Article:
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Calculating toxicant concentration

  1. Apr 15, 2009 #1

    In my lab we're preparing a toxicity bioassay using nitrate (NO3-) as the test toxicant. The tests we're doing are range-finding tests, to help determine the lethal concentration (LC50) for that species with nitrate.

    We are following the lead of another work (http://www.sciencedirect.com/scienc...erid=10&md5=172b82c36ff657803f003c89ddaca62d") which used sodium nitrate (NaNO3) as the source of nitrate. In that article, the test concentrations used for a similar species range from 5 to 160 mg NO3-N/L. This is where my understanding of chemistry is lacking. I'll try to illustrate my doubts with an example:

    If I want to find the LC50 for a solution of 10 mg nitrate/L, what do I calculate exactly?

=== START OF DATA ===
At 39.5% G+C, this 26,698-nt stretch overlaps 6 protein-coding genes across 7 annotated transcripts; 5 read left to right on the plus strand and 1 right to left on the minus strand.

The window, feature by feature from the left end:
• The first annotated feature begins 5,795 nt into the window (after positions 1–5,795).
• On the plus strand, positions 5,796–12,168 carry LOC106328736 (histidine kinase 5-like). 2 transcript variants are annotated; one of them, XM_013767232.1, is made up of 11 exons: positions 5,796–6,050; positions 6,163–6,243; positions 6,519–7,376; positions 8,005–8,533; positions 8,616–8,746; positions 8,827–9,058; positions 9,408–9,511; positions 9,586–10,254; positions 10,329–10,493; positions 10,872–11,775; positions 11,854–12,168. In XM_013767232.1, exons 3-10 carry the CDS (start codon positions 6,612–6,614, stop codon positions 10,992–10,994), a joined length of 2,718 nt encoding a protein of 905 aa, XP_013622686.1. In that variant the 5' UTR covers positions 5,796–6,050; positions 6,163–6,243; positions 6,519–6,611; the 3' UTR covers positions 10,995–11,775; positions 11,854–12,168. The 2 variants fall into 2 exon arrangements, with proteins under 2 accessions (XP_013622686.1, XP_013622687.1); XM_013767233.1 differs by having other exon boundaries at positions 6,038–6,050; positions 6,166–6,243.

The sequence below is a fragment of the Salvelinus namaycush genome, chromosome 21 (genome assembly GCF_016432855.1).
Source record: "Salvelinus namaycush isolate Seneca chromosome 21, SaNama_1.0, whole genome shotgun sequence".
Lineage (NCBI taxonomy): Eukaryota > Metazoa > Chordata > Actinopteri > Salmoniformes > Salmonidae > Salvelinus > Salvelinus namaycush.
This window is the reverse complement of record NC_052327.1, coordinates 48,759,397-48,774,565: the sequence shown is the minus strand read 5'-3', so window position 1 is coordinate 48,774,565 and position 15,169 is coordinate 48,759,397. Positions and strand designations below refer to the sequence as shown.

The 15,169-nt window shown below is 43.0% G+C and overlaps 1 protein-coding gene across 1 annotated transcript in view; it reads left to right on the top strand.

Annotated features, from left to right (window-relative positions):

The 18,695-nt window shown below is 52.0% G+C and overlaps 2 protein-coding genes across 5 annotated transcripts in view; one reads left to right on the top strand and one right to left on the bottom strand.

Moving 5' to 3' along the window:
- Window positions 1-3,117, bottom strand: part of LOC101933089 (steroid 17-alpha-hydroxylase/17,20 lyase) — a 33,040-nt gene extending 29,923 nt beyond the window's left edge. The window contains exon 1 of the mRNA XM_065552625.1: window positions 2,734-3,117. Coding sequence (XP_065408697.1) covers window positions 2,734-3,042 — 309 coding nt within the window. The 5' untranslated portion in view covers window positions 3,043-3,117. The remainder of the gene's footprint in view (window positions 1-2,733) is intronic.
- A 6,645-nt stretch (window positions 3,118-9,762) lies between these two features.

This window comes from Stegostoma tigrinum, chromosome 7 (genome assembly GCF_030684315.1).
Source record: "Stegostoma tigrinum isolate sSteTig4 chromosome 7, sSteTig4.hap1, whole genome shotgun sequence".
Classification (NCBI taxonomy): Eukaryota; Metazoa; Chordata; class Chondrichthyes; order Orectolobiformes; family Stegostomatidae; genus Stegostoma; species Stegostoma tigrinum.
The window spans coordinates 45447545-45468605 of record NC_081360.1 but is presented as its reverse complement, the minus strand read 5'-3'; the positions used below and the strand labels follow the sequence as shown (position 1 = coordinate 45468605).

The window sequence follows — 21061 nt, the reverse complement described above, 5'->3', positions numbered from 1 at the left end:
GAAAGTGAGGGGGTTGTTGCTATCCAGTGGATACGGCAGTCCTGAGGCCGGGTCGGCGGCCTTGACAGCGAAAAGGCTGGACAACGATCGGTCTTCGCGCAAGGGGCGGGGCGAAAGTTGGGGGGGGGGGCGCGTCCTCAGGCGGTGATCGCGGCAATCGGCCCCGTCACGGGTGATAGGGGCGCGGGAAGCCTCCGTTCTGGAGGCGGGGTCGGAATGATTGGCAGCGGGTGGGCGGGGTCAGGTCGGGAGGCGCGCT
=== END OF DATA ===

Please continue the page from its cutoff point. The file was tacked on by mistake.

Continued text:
a) 10 mg of NaNO3
    b) 13,71 mg of NaNO3 - corresponding to 10 mg of NO3-
    c) 60,71 mg of NaNO3 - corresponding to 10 mg of N

    My feeling is that b) is correct, but the notation NO3-N is throwing me off. Can anyone help out with this?
    Last edited by a moderator: Apr 24, 2017
  2. jcsd
  3. Apr 16, 2009 #2


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    I thought it was b) too, lucky thing I asked a friend who's an environmental microbiologist.

    It's c). "NO3-N/l" should be read as 'Nitrate nitrogen per liter". So it's just the amount of nitrogen.
  4. Apr 16, 2009 #3
    Thank you very much alxm! You stopped my day from becoming the new season of 24.:smile:
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